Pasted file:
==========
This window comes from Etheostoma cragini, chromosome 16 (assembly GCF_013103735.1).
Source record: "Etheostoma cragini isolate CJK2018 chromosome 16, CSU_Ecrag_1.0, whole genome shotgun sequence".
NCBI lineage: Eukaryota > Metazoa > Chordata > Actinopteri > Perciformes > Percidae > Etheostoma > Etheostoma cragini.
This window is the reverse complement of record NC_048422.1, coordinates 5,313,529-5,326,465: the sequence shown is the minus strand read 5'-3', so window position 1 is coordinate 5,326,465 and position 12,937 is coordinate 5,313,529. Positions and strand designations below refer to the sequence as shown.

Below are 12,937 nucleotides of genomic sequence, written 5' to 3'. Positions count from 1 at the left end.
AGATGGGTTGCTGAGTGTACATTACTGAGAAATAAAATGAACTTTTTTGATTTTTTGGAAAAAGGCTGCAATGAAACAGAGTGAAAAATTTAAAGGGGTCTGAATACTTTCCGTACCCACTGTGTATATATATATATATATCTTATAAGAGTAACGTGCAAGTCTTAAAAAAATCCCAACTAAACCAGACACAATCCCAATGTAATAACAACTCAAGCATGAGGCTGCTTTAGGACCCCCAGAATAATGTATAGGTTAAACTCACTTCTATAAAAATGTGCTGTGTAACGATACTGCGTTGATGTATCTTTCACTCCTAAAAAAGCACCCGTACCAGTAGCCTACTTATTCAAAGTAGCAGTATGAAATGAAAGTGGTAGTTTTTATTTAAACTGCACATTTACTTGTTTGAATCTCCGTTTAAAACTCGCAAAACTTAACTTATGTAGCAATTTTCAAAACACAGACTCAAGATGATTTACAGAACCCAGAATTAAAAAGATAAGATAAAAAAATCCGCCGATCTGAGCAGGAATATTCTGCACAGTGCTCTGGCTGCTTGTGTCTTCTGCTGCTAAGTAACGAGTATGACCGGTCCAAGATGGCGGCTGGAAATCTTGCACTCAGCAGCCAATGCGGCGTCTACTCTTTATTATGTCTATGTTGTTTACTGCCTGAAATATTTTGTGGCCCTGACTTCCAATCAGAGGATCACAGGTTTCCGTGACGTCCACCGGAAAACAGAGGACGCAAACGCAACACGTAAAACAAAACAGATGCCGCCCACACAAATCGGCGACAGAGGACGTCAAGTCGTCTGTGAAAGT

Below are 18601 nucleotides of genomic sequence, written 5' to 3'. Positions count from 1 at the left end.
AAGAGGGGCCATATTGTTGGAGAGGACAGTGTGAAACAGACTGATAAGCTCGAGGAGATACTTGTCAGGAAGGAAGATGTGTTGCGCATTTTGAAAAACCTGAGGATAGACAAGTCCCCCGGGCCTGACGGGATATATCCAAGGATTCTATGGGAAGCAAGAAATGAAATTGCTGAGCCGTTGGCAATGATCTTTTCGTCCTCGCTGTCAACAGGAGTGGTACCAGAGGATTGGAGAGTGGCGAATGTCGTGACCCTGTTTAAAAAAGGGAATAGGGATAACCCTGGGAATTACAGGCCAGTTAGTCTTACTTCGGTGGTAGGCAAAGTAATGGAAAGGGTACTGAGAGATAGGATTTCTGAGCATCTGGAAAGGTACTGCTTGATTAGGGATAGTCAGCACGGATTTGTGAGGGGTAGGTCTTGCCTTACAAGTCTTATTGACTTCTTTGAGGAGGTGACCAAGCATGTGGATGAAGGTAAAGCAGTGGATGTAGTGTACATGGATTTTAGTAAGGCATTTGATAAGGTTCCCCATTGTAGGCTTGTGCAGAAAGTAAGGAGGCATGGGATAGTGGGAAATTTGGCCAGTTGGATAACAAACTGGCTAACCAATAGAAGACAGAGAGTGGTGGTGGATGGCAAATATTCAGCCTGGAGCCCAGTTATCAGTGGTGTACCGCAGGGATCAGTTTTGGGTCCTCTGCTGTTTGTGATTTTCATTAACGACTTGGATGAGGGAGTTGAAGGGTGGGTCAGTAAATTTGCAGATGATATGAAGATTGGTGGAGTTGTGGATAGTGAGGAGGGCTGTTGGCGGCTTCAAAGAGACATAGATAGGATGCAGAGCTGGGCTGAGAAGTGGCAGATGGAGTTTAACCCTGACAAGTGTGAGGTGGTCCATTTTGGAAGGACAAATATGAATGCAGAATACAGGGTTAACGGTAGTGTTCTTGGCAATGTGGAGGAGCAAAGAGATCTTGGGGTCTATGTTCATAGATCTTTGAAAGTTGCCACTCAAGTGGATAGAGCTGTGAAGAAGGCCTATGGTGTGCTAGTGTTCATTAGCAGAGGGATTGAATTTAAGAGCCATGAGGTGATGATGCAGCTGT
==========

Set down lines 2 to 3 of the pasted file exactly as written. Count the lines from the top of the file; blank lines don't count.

Source record: "Etheostoma cragini isolate CJK2018 chromosome 16, CSU_Ecrag_1.0, whole genome shotgun sequence".
NCBI lineage: Eukaryota > Metazoa > Chordata > Actinopteri > Perciformes > Percidae > Etheostoma > Etheostoma cragini.